According to national industry association the Information Technology Association of Canada (ITAC) governments’ slow adoption of cloud computing is wasting resources, slowing down innovation, limiting the delivery of digital services to Canadians and resulting in missed opportunities for technological competitiveness.
To address this situation and accelerate Cloud adoption they have published a white paper, offering a best practices guide and series of recommendations that centre around shuttering traditional data centres and migrating to a ‘Cloud Native’ architecture for enabling digital transformation.
Similarly the Canadian Government themselves published a ‘Right Cloud‘ strategy in 2016, defining how agencies should adopt a ‘Cloud First’ approach and make intelligent use of the right Cloud models such as IaaS, PaaS or SaaS.
Our contribution will be an ongoing review of leadership case studies:
Ontario – Building 21st Century Government on the AWS Cloud
By using AWS, the Government of Ontario is able to make government information and services accessible to everyone. This video interview with Zeena Abdulla describes their journey to the Cloud.
The Government of Ontario, Canada’s largest province with about 14 million people, looks after everything from healthcare and education to transportation and the environment. With the mandate to provide citizens with services clearly, quickly, and reliably, the Ontario Digital Services team turned to AWS to experiment with its website, Ontario.ca.
By shifting the website to the AWS Cloud, the site stopped going down, they had a disaster recovery solution, and auto-scaling capabilities, all without requiring an expensive infrastructure purchase.
Zeena Abdulla describes how despite the size of the province, the Ontario Digital Service actually started very small with a limited budget, a constraint that led them to explore the use of AWS.
To begin with they knew very little about the service, and through trial and error they mastered the technology and this empowered their technology experts. Zeena says:
“If you want to be a 21st century government, working in the open, sharing, working iteratively, experimenting are the key skills you need. This is the future, and a team that is really small and may not have the craziest skill sets can actually do pretty mighty things with the right tools, and that would be my message to other governments, to other public servants, just believe you can do great things.”
Nova Scotia – SaaS for Business Transformation
For Nova Scotia this promotional video from SAP SuccessFactors provides a quick overview of their digital transformation strategy. Kevin Briand, Executive Director of Business Solutions, explains that the province is going through a significant digital transformation initiative.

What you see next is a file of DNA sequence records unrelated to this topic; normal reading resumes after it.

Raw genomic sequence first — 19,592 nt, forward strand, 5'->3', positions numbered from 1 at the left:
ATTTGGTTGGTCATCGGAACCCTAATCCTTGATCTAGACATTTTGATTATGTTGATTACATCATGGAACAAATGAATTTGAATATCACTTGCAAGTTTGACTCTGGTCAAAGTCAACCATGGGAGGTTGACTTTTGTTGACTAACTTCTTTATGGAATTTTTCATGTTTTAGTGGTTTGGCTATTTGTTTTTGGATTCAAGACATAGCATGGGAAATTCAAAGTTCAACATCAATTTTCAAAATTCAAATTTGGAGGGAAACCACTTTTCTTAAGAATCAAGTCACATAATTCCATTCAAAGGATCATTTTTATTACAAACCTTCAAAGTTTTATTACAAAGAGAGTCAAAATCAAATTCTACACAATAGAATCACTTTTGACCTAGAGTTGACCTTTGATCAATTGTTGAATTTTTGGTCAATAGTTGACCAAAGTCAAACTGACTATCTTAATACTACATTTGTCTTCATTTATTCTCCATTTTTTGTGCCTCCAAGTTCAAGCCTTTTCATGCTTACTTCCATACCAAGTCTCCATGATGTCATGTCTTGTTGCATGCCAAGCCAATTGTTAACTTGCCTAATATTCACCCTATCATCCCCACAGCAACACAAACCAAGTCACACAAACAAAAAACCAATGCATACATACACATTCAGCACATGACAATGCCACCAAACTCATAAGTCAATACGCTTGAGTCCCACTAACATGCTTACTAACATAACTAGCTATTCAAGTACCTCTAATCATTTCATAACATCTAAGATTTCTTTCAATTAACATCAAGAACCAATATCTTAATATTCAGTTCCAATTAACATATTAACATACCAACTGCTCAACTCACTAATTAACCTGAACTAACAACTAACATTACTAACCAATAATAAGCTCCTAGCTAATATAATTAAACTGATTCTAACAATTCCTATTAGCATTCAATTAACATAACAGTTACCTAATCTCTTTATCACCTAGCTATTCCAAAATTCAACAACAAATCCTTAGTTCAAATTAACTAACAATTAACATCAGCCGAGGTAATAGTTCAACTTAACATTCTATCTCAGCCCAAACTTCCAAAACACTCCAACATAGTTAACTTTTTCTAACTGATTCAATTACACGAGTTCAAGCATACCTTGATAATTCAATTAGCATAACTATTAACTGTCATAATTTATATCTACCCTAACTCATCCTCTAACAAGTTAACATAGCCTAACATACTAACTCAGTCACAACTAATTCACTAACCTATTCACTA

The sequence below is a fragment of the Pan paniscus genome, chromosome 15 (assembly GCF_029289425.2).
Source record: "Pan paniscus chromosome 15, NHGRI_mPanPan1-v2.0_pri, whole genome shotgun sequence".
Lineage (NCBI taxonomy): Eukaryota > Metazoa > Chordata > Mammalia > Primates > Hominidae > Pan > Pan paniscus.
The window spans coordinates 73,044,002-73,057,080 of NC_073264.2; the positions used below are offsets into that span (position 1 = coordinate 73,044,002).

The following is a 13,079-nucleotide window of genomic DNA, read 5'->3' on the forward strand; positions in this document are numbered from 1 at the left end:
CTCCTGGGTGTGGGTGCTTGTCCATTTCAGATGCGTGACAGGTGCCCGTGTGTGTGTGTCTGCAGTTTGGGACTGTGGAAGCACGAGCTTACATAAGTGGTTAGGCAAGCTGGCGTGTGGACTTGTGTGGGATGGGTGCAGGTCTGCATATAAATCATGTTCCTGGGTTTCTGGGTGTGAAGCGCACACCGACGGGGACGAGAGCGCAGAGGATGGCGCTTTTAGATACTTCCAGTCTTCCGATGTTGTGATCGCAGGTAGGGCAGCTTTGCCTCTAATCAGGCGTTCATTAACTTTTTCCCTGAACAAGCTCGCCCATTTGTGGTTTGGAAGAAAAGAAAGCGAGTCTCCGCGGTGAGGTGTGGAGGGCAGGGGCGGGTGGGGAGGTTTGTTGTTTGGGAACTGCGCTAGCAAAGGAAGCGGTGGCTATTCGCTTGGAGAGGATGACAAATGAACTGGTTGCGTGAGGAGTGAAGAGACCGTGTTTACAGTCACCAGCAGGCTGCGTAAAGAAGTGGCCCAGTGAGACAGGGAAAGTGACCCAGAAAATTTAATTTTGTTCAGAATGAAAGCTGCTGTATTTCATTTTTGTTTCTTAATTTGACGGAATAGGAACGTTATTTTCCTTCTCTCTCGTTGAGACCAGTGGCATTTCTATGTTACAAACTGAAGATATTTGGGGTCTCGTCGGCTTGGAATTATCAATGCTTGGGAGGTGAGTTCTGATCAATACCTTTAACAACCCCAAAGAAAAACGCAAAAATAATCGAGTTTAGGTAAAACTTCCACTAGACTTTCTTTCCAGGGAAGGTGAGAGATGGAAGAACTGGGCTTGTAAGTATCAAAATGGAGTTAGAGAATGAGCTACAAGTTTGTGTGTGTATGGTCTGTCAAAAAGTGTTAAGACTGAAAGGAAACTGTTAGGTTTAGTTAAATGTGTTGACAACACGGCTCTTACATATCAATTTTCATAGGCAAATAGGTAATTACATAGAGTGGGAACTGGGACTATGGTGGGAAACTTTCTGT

The primary use case for this particular project is that Nova Scotia has eight school boards, each doing recruitment slightly differently. So the goal of implementing SuccessFactors is to rationalize these into a single, common approach.
This is part of the Shared Services initiative, intended to guide government’s efforts to share services across departments, select Crown corporations and the health sector, intended to realize significant savings through this large scale efficiency.
Nova Scotia’s move to the Cloud has been a measured one; their analysis identified that moving to Ariba would account for over half of the cost savings they would enjoy, in excess of $25-30 million.
Before their approach saw each individual hospital implement their own procurement practices, each buying for a different price. Standardizing on Ariba enabled them to build a single catalogue for the whole province of the best negotiated pricing. Nova Scotia has applied this consolidation and centralization across multiple procurement categories, such as AR, AP and materials management.
Developing a Digital-Ready Public Service in Canada
At their Ottawa Public Sector Summit AWS assembled an expert panel to explore the culture and skills challenges of this scale and depth of Cloud adoption.
AWS public policy experts debated the topic with Olivia Neal of the Treasury Board, who makes the keynote point that continual learning is the essential dynamic, achieved through new models and mindsets for public sector employment, like the Gig Economy, encouraging more fluid movement in and out of the sector rather than a single lifelong journey where the academic skills gained to begin that journey also mark the end of their education.
From 10m:00 Dr. Wendy Cukier provides a detailed synopsis of her research into the gender and diversity aspects of this challenge, including how 40% of public sector organizations don’t consider themselves ready for digital transformation, and that there is a very low representation especially of younger women, highlighting the stunning fact that there are less women in Computer Science now than there was in 1989.
Wendy also makes the critical point that it’s not just tech skills that are holding back growth, identifying that for very advanced tech firms like AI companies, it’s actually a lack of business personnel such as Sales and Marketing that is the issue.
From 17m:45 she then talks through an eight point set of recommendations, concluding that the headline strategy is not to view diversity and digital skills needs as a narrow HR function, but as a holistic embrace of modernization overall, transforming traditional work culture to one that is more fluid and flexible to attract younger talent, mirroring Olivia’s point.